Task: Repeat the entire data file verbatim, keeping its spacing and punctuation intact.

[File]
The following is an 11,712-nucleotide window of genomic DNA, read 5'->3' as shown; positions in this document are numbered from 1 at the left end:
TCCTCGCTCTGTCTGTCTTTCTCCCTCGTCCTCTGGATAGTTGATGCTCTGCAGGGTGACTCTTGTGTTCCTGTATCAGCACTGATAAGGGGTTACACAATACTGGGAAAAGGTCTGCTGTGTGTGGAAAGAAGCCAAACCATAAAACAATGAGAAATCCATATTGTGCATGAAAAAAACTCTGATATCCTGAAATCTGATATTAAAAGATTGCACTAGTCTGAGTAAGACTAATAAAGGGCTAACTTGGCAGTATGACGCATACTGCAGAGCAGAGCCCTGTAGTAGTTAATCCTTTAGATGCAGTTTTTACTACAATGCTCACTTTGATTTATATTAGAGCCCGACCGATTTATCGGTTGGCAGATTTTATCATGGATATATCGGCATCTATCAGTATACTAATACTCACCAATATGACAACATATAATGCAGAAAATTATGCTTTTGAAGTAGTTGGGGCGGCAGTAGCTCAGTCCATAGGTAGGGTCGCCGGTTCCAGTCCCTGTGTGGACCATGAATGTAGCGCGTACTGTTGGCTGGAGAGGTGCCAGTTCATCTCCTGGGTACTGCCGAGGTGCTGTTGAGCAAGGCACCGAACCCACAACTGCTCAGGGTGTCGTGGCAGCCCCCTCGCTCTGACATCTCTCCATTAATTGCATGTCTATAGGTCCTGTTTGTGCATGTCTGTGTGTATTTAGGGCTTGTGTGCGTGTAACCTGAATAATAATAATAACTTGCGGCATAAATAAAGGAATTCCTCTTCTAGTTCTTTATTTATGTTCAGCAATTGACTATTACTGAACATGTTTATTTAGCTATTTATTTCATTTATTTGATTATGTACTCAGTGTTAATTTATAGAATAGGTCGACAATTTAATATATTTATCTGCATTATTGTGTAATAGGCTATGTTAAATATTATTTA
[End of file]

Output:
The following is an 11,712-nucleotide window of genomic DNA, read 5'->3' as shown; positions in this document are numbered from 1 at the left end:
TCCTCGCTCTGTCTGTCTTTCTCCCTCGTCCTCTGGATAGTTGATGCTCTGCAGGGTGACTCTTGTGTTCCTGTATCAGCACTGATAAGGGGTTACACAATACTGGGAAAAGGTCTGCTGTGTGTGGAAAGAAGCCAAACCATAAAACAATGAGAAATCCATATTGTGCATGAAAAAAACTCTGATATCCTGAAATCTGATATTAAAAGATTGCACTAGTCTGAGTAAGACTAATAAAGGGCTAACTTGGCAGTATGACGCATACTGCAGAGCAGAGCCCTGTAGTAGTTAATCCTTTAGATGCAGTTTTTACTACAATGCTCACTTTGATTTATATTAGAGCCCGACCGATTTATCGGTTGGCAGATTTTATCATGGATATATCGGCATCTATCAGTATACTAATACTCACCAATATGACAACATATAATGCAGAAAATTATGCTTTTGAAGTAGTTGGGGCGGCAGTAGCTCAGTCCATAGGTAGGGTCGCCGGTTCCAGTCCCTGTGTGGACCATGAATGTAGCGCGTACTGTTGGCTGGAGAGGTGCCAGTTCATCTCCTGGGTACTGCCGAGGTGCTGTTGAGCAAGGCACCGAACCCACAACTGCTCAGGGTGTCGTGGCAGCCCCCTCGCTCTGACATCTCTCCATTAATTGCATGTCTATAGGTCCTGTTTGTGCATGTCTGTGTGTATTTAGGGCTTGTGTGCGTGTAACCTGAATAATAATAATAACTTGCGGCATAAATAAAGGAATTCCTCTTCTAGTTCTTTATTTATGTTCAGCAATTGACTATTACTGAACATGTTTATTTAGCTATTTATTTCATTTATTTGATTATGTACTCAGTGTTAATTTATAGAATAGGTCGACAATTTAATATATTTATCTGCATTATTGTGTAATAGGCTATGTTAAATATTATTTA